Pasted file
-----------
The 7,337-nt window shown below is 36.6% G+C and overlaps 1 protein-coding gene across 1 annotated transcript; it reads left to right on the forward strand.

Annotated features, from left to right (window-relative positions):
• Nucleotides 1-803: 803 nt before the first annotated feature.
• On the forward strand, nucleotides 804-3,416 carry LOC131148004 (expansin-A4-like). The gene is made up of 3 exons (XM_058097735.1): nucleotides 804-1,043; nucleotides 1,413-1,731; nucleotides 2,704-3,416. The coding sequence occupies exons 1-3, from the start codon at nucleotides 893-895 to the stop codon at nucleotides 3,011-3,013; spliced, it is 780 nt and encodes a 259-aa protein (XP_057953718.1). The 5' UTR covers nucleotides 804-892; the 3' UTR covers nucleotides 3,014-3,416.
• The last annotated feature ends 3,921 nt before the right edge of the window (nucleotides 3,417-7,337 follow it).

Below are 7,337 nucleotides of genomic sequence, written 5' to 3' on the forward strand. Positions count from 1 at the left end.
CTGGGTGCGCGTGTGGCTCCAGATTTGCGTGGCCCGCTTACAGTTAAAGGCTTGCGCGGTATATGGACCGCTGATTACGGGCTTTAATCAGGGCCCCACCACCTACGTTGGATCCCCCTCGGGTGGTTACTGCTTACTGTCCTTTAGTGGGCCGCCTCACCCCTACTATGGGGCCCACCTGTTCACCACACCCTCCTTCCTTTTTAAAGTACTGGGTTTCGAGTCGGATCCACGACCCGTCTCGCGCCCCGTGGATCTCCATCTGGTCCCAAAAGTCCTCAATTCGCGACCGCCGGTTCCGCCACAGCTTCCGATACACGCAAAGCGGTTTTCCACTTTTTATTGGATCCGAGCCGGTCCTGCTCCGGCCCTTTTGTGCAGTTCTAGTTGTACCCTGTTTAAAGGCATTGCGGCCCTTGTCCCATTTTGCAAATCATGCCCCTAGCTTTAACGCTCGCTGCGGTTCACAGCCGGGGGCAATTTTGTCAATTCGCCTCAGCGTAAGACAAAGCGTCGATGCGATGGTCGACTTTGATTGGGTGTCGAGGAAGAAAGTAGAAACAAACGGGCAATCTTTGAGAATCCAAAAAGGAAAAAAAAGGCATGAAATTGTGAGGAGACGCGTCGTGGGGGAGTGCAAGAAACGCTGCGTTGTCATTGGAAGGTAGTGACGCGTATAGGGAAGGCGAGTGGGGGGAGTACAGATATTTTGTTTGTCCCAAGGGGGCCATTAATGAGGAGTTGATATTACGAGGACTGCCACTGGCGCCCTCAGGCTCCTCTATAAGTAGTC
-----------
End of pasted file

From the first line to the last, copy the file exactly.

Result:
The 7,337-nt window shown below is 36.6% G+C and overlaps 1 protein-coding gene across 1 annotated transcript; it reads left to right on the forward strand.

Annotated features, from left to right (window-relative positions):
• Nucleotides 1-803: 803 nt before the first annotated feature.
• On the forward strand, nucleotides 804-3,416 carry LOC131148004 (expansin-A4-like). The gene is made up of 3 exons (XM_058097735.1): nucleotides 804-1,043; nucleotides 1,413-1,731; nucleotides 2,704-3,416. The coding sequence occupies exons 1-3, from the start codon at nucleotides 893-895 to the stop codon at nucleotides 3,011-3,013; spliced, it is 780 nt and encodes a 259-aa protein (XP_057953718.1). The 5' UTR covers nucleotides 804-892; the 3' UTR covers nucleotides 3,014-3,416.
• The last annotated feature ends 3,921 nt before the right edge of the window (nucleotides 3,417-7,337 follow it).

Below are 7,337 nucleotides of genomic sequence, written 5' to 3' on the forward strand. Positions count from 1 at the left end.
CTGGGTGCGCGTGTGGCTCCAGATTTGCGTGGCCCGCTTACAGTTAAAGGCTTGCGCGGTATATGGACCGCTGATTACGGGCTTTAATCAGGGCCCCACCACCTACGTTGGATCCCCCTCGGGTGGTTACTGCTTACTGTCCTTTAGTGGGCCGCCTCACCCCTACTATGGGGCCCACCTGTTCACCACACCCTCCTTCCTTTTTAAAGTACTGGGTTTCGAGTCGGATCCACGACCCGTCTCGCGCCCCGTGGATCTCCATCTGGTCCCAAAAGTCCTCAATTCGCGACCGCCGGTTCCGCCACAGCTTCCGATACACGCAAAGCGGTTTTCCACTTTTTATTGGATCCGAGCCGGTCCTGCTCCGGCCCTTTTGTGCAGTTCTAGTTGTACCCTGTTTAAAGGCATTGCGGCCCTTGTCCCATTTTGCAAATCATGCCCCTAGCTTTAACGCTCGCTGCGGTTCACAGCCGGGGGCAATTTTGTCAATTCGCCTCAGCGTAAGACAAAGCGTCGATGCGATGGTCGACTTTGATTGGGTGTCGAGGAAGAAAGTAGAAACAAACGGGCAATCTTTGAGAATCCAAAAAGGAAAAAAAAGGCATGAAATTGTGAGGAGACGCGTCGTGGGGGAGTGCAAGAAACGCTGCGTTGTCATTGGAAGGTAGTGACGCGTATAGGGAAGGCGAGTGGGGGGAGTACAGATATTTTGTTTGTCCCAAGGGGGCCATTAATGAGGAGTTGATATTACGAGGACTGCCACTGGCGCCCTCAGGCTCCTCTATAAGTAGTC